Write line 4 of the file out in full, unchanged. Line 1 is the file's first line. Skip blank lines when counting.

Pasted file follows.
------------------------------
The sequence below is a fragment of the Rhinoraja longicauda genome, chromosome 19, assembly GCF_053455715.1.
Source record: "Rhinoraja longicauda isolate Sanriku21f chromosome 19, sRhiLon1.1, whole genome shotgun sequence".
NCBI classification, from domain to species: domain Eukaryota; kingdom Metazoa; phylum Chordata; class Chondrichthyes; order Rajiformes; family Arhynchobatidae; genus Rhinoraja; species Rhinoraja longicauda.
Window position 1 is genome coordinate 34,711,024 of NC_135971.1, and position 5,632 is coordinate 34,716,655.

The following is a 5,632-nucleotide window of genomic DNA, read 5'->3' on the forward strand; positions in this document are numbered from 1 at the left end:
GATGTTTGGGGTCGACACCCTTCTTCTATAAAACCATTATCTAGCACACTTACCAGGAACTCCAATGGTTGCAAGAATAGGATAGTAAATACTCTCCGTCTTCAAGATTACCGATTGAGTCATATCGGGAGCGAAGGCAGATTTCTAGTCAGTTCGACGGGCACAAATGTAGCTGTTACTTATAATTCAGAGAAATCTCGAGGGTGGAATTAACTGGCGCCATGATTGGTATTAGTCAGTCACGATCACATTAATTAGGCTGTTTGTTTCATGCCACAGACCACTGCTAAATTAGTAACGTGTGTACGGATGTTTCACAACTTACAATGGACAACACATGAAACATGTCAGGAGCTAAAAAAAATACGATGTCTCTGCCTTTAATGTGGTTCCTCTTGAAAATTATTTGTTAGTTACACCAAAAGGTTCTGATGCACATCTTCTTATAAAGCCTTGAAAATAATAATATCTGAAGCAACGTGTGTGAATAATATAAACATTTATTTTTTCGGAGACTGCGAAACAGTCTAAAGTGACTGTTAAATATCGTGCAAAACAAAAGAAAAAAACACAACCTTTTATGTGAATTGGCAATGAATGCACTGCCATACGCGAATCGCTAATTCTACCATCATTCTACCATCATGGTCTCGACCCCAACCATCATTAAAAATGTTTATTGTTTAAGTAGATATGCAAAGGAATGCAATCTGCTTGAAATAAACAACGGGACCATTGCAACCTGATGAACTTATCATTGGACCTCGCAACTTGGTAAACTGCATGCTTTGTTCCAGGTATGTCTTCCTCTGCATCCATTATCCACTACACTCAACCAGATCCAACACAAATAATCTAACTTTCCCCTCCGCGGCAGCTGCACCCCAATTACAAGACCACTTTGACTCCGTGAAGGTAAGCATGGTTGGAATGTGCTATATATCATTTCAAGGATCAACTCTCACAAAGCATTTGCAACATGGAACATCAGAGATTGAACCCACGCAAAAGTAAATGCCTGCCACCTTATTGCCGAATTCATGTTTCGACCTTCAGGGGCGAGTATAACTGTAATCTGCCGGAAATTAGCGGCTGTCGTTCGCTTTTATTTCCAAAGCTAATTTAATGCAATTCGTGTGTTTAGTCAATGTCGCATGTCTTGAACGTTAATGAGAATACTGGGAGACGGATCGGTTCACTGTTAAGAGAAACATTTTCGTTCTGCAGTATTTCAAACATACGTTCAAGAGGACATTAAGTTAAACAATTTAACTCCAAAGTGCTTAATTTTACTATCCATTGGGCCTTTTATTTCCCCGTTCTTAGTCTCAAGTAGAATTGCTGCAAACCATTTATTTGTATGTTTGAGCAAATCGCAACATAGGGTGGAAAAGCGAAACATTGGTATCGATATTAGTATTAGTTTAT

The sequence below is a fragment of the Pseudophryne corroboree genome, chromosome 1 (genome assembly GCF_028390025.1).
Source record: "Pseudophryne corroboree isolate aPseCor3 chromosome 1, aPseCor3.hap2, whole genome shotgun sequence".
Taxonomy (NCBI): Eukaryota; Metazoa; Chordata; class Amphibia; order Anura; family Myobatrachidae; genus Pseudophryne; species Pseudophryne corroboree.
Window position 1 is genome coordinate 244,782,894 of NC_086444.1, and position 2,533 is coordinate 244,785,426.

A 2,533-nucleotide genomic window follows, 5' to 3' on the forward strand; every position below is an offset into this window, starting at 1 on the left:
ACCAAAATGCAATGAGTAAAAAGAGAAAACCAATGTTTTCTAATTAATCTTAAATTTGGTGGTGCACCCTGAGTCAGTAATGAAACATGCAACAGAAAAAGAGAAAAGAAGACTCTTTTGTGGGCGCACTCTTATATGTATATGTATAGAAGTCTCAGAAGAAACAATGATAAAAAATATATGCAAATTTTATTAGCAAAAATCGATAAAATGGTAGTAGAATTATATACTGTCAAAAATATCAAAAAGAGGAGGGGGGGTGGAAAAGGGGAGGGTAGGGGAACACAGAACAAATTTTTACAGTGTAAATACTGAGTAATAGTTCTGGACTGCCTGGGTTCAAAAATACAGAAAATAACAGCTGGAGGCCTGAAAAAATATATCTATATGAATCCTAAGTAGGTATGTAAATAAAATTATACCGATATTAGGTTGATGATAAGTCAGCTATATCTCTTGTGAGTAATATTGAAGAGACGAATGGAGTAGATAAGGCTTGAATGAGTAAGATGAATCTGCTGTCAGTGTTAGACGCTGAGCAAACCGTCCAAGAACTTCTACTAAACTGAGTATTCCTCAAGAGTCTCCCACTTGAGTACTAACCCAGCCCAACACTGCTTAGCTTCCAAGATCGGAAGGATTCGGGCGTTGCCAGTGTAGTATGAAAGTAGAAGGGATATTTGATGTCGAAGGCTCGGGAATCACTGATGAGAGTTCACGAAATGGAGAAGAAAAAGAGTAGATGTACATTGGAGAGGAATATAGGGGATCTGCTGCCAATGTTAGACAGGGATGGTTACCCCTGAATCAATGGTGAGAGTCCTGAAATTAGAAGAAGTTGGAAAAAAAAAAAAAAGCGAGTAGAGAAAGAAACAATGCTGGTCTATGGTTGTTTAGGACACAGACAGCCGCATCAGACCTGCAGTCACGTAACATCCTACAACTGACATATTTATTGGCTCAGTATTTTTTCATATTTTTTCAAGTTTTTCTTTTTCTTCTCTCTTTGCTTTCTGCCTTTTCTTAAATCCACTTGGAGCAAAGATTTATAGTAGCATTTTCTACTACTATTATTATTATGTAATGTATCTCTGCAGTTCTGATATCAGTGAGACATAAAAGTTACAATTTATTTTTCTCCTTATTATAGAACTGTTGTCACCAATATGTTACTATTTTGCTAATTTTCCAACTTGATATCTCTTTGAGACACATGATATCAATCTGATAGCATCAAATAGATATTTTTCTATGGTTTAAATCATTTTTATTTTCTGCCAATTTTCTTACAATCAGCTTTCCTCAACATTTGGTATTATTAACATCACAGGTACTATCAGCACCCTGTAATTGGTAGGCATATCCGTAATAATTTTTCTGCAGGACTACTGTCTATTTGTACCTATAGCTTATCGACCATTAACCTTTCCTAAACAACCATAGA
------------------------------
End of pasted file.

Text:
Window position 1 is genome coordinate 34,711,024 of NC_135971.1, and position 5,632 is coordinate 34,716,655.